Yummy, creamy, mac and cheese goodness.Did we mention FREE???All good, right? Wrong. The hiccup? Their tagline: Send NOODS. Get it?? Send noods. Noods. Noodles. Wordplay and all that!
Pretty funny right? Erm, no. 😬😬😬
Moms – the KD brand-buying moms – were furious at the wink wink, nudge nudge of “send noods.”Why was it particularly unfunny to the target?
Hint: it’s NOT the youngsters who EAT the stuff. It’s the Moms who BUY the stuff!
Bear in mind many parents are navigating the vast amount of time their kids spend online in the pandemic with some trepidation. Cyber stalking, safety, bullying… those are the monsters under their bed. The idea of ‘sending noods’ is just too effing far! Stressed out, worried moms, already dealing with their kids lives being disrupted did not need that cued into their thinking by the noodle brand who forgot for a minute who their audience is.
The Moms were PISSED!
Want to try edgy humour? Comment first; before you author as a brand. Start perhaps by commenting on current events or hop on the latest trend? You have to know your audience to decide where to start and what they might funny, obvs.
Ok, let’s flip-side the above example:What are brands to do, how can they reach a “higher consciousness” when they have tried some entertainment in their content, and realize they’ve “Ooops’ed”! And 50% of their customer base has taken to the internet to put them on trial?
It’s hard not to care (and be overwhelmed and defensive) about who’s pissed off at you. But here’s how you cope.
✅ You dig into your stores of empathy and your emotional intelligence, and you walk a mile in their shoes.
🛑 You don’t get defensive. Whatever you do DO NOT get defensive. Instead,
1. own up to your mistake,
2. correct (overcorrect, really),
3. and communicate how you’ve fixed it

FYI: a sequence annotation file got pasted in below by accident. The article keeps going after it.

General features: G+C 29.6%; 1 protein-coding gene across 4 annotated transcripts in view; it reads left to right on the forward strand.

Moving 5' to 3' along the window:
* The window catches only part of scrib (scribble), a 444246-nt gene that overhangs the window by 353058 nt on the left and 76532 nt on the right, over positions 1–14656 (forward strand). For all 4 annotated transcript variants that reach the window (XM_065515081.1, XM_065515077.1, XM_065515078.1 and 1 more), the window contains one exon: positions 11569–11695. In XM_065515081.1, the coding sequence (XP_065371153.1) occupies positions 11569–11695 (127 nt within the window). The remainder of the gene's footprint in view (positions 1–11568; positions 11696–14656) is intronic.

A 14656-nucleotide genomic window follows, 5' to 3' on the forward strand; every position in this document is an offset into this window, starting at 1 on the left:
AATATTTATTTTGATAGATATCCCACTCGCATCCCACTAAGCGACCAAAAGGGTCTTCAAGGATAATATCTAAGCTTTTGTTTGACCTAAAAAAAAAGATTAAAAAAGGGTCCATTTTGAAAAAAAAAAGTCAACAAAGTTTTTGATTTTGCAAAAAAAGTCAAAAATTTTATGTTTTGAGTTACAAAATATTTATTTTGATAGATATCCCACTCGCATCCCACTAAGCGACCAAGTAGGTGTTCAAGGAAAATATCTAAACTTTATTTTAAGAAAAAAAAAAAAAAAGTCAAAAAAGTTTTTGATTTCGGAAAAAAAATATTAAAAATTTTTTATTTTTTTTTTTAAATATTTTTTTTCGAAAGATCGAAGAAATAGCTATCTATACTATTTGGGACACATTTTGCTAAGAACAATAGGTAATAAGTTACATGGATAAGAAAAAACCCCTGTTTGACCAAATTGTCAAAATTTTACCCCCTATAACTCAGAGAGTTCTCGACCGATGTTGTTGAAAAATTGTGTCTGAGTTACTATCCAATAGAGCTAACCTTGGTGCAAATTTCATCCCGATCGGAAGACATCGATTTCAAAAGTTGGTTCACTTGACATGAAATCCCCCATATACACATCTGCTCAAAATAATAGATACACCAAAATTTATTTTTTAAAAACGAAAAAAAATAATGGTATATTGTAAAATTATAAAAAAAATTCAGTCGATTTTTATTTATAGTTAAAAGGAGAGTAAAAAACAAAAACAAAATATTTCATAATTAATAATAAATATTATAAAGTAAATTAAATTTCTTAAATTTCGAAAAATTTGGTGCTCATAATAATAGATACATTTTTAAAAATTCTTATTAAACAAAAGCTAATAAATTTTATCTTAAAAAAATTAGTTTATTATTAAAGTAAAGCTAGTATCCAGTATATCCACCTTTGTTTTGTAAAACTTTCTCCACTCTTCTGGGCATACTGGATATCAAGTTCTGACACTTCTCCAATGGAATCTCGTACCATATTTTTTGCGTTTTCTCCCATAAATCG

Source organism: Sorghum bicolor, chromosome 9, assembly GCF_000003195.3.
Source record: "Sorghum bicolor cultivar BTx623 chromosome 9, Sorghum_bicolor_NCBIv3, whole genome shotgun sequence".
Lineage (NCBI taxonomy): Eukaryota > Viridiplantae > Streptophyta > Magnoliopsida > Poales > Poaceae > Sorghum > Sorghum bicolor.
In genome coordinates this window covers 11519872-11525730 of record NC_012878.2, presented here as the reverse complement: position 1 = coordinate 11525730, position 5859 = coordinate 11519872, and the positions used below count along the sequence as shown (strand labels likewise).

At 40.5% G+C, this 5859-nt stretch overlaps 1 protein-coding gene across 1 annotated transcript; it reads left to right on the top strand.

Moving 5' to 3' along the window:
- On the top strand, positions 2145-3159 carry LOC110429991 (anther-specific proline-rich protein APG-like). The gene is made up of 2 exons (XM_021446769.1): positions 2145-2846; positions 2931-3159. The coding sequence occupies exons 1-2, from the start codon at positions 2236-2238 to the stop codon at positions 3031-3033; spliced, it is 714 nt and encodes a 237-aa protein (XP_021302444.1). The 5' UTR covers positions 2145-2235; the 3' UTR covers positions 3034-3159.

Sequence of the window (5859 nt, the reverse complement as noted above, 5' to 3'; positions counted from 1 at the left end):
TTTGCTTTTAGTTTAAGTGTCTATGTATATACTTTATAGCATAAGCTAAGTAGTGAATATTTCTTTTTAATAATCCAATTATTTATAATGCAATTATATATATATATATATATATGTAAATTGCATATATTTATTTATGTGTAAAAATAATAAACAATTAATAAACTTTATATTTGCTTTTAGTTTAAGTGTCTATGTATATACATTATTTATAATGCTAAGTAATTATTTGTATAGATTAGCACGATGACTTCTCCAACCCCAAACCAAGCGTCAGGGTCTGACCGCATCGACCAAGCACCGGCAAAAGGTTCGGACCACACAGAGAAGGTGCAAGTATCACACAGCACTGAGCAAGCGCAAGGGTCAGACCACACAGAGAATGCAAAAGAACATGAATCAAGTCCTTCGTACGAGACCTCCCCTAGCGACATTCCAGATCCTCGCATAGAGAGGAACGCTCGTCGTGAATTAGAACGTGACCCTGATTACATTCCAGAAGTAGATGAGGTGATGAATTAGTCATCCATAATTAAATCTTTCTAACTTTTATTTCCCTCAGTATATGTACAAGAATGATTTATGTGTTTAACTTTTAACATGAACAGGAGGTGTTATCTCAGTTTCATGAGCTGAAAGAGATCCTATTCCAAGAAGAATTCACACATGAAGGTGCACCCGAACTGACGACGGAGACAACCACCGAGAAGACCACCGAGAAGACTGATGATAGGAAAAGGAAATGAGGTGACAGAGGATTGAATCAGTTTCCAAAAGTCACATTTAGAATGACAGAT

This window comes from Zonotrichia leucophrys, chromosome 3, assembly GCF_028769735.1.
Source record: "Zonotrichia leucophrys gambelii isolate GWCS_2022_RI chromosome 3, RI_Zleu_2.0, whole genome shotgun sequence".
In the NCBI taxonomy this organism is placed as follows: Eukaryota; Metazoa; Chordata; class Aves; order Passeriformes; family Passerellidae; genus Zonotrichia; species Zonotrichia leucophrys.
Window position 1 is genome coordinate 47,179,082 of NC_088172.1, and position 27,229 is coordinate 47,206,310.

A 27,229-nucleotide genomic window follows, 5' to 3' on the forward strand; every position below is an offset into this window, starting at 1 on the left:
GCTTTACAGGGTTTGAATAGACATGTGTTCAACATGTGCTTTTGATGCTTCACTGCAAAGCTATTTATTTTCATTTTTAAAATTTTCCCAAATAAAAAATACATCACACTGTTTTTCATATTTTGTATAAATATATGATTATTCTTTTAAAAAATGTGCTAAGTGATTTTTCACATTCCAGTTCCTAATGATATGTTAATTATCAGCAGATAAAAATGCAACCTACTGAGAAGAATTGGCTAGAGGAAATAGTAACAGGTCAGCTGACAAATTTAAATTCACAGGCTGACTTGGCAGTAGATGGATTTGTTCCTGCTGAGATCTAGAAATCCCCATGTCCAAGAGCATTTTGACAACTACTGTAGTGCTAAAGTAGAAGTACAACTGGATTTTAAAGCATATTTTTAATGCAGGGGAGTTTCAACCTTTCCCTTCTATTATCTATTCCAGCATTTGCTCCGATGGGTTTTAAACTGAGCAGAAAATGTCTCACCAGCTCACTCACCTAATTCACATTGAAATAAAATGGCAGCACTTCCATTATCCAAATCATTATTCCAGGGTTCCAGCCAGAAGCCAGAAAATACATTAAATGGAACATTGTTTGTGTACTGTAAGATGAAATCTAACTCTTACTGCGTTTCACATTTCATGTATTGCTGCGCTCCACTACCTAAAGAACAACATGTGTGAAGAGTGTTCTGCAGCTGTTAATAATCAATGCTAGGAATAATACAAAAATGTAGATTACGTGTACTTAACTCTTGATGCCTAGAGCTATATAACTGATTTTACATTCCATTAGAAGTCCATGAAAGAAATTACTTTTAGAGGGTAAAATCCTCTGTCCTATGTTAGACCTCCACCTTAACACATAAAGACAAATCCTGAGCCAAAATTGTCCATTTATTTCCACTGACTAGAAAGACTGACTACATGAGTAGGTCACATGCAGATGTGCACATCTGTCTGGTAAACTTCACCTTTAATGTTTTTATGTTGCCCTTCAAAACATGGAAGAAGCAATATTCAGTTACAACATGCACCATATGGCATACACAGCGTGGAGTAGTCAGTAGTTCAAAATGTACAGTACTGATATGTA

And the only way you’ll know what to do to make those three things happen is to stay true to your brand values.
If you’re a brand that uses edgy humour regularly but went a bit too far with this one image or meme, just own it. Don’t change who you are. But bring that empathy and emotional intelligence forward, and let that guide your decision.
Here’s a case in point that might prove relevant for smaller brands and startups.
We at c+p digital use humour – a lot. Often inappropriate, sometimes juvenile, sometimes dark humour that causes many of the people in our target audience to GET exactly what we mean.
One example was when we set out to articulate some of our thoughts around the need to make content addictive. The thinking is in this blog post 👉 using the analogy of “little bumps of blow” for bite-sized bits of micro-content! The idea was that you need little hooks – and a lot of them – for demand generation. Constant, consistent content that people crave. And how that leads to micro-conversions.
But we checked ourselves when Covid-19 hit and we pulled back on that metaphor. It just felt wrong to be touting cok3 metapho when so many of our clients and partners were having their business life rocked in a not-great way. It felt a bit too close to a crisis to use addiction as a hook. So we paused it; we didn’t take it off. We just didn’t think that’s the angle that needed mass pushing given the timing.
Gut check how your customers are feeling.What are they valuing now?Has it changed?
Once you’re clued into the people, it gets way easier to make them laugh. And steer clear of humour that is unfunny to your audience.